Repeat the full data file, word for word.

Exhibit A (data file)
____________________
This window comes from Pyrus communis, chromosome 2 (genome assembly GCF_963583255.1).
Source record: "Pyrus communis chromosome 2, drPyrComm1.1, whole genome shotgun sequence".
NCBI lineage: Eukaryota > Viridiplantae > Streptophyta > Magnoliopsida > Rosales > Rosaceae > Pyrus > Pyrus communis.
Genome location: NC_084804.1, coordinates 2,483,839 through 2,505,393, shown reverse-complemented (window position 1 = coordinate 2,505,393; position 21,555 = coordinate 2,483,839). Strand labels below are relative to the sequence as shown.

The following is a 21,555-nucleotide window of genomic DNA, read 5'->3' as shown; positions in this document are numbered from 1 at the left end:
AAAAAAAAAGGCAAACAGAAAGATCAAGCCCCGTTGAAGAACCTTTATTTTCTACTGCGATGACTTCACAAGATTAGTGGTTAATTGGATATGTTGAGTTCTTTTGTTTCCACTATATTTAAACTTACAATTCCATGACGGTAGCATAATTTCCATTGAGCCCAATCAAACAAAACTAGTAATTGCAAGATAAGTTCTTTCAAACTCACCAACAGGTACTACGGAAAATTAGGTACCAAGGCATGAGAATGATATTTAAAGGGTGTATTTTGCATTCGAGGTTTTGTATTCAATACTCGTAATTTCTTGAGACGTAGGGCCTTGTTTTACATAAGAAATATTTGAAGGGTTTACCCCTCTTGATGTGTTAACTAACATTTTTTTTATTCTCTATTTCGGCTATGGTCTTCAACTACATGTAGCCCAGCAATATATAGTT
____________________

This window comes from Pyrus communis, chromosome 2 (genome assembly GCF_963583255.1).
Source record: "Pyrus communis chromosome 2, drPyrComm1.1, whole genome shotgun sequence".
NCBI lineage: Eukaryota > Viridiplantae > Streptophyta > Magnoliopsida > Rosales > Rosaceae > Pyrus > Pyrus communis.
Genome location: NC_084804.1, coordinates 2,483,839 through 2,505,393, shown reverse-complemented (window position 1 = coordinate 2,505,393; position 21,555 = coordinate 2,483,839). Strand labels below are relative to the sequence as shown.

The following is a 21,555-nucleotide window of genomic DNA, read 5'->3' as shown; positions in this document are numbered from 1 at the left end:
AAAAAAAAAGGCAAACAGAAAGATCAAGCCCCGTTGAAGAACCTTTATTTTCTACTGCGATGACTTCACAAGATTAGTGGTTAATTGGATATGTTGAGTTCTTTTGTTTCCACTATATTTAAACTTACAATTCCATGACGGTAGCATAATTTCCATTGAGCCCAATCAAACAAAACTAGTAATTGCAAGATAAGTTCTTTCAAACTCACCAACAGGTACTACGGAAAATTAGGTACCAAGGCATGAGAATGATATTTAAAGGGTGTATTTTGCATTCGAGGTTTTGTATTCAATACTCGTAATTTCTTGAGACGTAGGGCCTTGTTTTACATAAGAAATATTTGAAGGGTTTACCCCTCTTGATGTGTTAACTAACATTTTTTTTATTCTCTATTTCGGCTATGGTCTTCAACTACATGTAGCCCAGCAATATATAGTT